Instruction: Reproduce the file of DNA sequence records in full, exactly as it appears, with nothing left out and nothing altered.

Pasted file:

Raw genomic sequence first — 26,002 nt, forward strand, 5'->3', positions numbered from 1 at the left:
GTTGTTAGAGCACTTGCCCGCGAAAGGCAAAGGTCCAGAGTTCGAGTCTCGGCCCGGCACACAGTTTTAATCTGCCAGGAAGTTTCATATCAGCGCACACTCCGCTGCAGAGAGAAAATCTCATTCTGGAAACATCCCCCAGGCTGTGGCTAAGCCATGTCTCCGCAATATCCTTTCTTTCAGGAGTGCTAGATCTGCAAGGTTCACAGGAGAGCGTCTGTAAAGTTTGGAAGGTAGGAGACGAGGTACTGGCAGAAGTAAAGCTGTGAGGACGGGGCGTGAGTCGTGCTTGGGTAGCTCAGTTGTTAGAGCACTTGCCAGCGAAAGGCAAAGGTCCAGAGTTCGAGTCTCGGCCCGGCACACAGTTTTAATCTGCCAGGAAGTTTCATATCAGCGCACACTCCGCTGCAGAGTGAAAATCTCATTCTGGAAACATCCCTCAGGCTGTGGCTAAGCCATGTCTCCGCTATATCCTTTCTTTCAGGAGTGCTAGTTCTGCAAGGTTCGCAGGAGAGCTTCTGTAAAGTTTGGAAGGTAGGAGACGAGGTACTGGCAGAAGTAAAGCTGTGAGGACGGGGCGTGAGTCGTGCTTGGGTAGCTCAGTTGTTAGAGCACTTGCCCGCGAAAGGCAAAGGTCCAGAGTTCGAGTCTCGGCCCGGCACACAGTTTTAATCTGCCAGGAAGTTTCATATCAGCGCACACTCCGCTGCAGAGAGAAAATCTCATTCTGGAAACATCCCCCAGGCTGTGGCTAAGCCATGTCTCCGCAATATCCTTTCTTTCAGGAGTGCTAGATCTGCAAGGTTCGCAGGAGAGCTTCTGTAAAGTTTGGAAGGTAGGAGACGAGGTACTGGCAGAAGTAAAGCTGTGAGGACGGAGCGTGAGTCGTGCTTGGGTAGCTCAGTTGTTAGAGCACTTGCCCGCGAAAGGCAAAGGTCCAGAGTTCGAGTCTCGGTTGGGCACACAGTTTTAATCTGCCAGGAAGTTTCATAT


Raw genomic sequence first — 26,002 nt, forward strand, 5'->3', positions numbered from 1 at the left:
GTTGTTAGAGCACTTGCCCGCGAAAGGCAAAGGTCCAGAGTTCGAGTCTCGGCCCGGCACACAGTTTTAATCTGCCAGGAAGTTTCATATCAGCGCACACTCCGCTGCAGAGAGAAAATCTCATTCTGGAAACATCCCCCAGGCTGTGGCTAAGCCATGTCTCCGCAATATCCTTTCTTTCAGGAGTGCTAGATCTGCAAGGTTCACAGGAGAGCGTCTGTAAAGTTTGGAAGGTAGGAGACGAGGTACTGGCAGAAGTAAAGCTGTGAGGACGGGGCGTGAGTCGTGCTTGGGTAGCTCAGTTGTTAGAGCACTTGCCAGCGAAAGGCAAAGGTCCAGAGTTCGAGTCTCGGCCCGGCACACAGTTTTAATCTGCCAGGAAGTTTCATATCAGCGCACACTCCGCTGCAGAGTGAAAATCTCATTCTGGAAACATCCCTCAGGCTGTGGCTAAGCCATGTCTCCGCTATATCCTTTCTTTCAGGAGTGCTAGTTCTGCAAGGTTCGCAGGAGAGCTTCTGTAAAGTTTGGAAGGTAGGAGACGAGGTACTGGCAGAAGTAAAGCTGTGAGGACGGGGCGTGAGTCGTGCTTGGGTAGCTCAGTTGTTAGAGCACTTGCCCGCGAAAGGCAAAGGTCCAGAGTTCGAGTCTCGGCCCGGCACACAGTTTTAATCTGCCAGGAAGTTTCATATCAGCGCACACTCCGCTGCAGAGAGAAAATCTCATTCTGGAAACATCCCCCAGGCTGTGGCTAAGCCATGTCTCCGCAATATCCTTTCTTTCAGGAGTGCTAGATCTGCAAGGTTCGCAGGAGAGCTTCTGTAAAGTTTGGAAGGTAGGAGACGAGGTACTGGCAGAAGTAAAGCTGTGAGGACGGAGCGTGAGTCGTGCTTGGGTAGCTCAGTTGTTAGAGCACTTGCCCGCGAAAGGCAAAGGTCCAGAGTTCGAGTCTCGGTTGGGCACACAGTTTTAATCTGCCAGGAAGTTTCATAT